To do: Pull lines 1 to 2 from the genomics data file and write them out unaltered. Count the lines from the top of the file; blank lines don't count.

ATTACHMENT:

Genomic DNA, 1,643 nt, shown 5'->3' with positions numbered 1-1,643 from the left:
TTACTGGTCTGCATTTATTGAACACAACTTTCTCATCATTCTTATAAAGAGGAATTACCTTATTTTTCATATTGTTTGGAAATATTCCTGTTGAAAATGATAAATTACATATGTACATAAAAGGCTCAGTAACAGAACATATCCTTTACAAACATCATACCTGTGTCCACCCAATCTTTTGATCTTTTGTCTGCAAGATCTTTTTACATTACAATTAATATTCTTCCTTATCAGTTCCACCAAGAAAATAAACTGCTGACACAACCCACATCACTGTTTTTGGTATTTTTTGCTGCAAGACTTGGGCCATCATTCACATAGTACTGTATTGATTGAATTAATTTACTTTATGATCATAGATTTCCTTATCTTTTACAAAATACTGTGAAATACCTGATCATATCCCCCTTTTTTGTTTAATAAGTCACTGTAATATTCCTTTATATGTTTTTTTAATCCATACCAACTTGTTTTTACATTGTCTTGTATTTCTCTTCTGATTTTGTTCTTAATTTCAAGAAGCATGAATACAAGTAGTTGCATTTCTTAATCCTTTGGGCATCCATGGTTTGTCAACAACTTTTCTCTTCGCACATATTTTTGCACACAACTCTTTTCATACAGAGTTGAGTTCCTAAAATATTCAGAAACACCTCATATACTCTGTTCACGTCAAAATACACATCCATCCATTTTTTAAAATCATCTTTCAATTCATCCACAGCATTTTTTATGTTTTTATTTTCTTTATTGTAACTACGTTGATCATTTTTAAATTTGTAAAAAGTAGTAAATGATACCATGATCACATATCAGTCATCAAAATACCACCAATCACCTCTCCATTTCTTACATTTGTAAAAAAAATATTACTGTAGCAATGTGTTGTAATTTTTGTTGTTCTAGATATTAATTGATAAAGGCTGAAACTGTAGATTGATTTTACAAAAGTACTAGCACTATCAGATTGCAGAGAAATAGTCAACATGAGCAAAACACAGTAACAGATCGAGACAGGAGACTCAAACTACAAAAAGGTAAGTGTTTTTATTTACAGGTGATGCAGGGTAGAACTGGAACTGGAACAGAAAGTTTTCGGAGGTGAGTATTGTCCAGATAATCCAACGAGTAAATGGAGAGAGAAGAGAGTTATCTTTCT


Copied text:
Genomic DNA, 1,643 nt, shown 5'->3' with positions numbered 1-1,643 from the left:
TTACTGGTCTGCATTTATTGAACACAACTTTCTCATCATTCTTATAAAGAGGAATTACCTTATTTTTCATATTGTTTGGAAATATTCCTGTTGAAAATGATAAATTACATATGTACATAAAAGGCTCAGTAACAGAACATATCCTTTACAAACATCATACCTGTGTCCACCCAATCTTTTGATCTTTTGTCTGCAAGATCTTTTTACATTACAATTAATATTCTTCCTTATCAGTTCCACCAAGAAAATAAACTGCTGACACAACCCACATCACTGTTTTTGGTATTTTTTGCTGCAAGACTTGGGCCATCATTCACATAGTACTGTATTGATTGAATTAATTTACTTTATGATCATAGATTTCCTTATCTTTTACAAAATACTGTGAAATACCTGATCATATCCCCCTTTTTTGTTTAATAAGTCACTGTAATATTCCTTTATATGTTTTTTTAATCCATACCAACTTGTTTTTACATTGTCTTGTATTTCTCTTCTGATTTTGTTCTTAATTTCAAGAAGCATGAATACAAGTAGTTGCATTTCTTAATCCTTTGGGCATCCATGGTTTGTCAACAACTTTTCTCTTCGCACATATTTTTGCACACAACTCTTTTCATACAGAGTTGAGTTCCTAAAATATTCAGAAACACCTCATATACTCTGTTCACGTCAAAATACACATCCATCCATTTTTTAAAATCATCTTTCAATTCATCCACAGCATTTTTTATGTTTTTATTTTCTTTATTGTAACTACGTTGATCATTTTTAAATTTGTAAAAAGTAGTAAATGATACCATGATCACATATCAGTCATCAAAATACCACCAATCACCTCTCCATTTCTTACATTTGTAAAAAAAATATTACTGTAGCAATGTGTTGTAATTTTTGTTGTTCTAGATATTAATTGATAAAGGCTGAAACTGTAGATTGATTTTACAAAAGTACTAGCACTATCAGATTGCAGAGAAATAGTCAACATGAGCAAAACACAGTAACAGATCGAGACAGGAGACTCAAACTACAAAAAGGTAAGTGTTTTTATTTACAGGTGATGCAGGGTAGAACTGGAACTGGAACAGAAAGTTTTCGGAGGTGAGTATTGTCCAGATAATCCAACGAGTAAATGGAGAGAGAAGAGAGTTATCTTTCT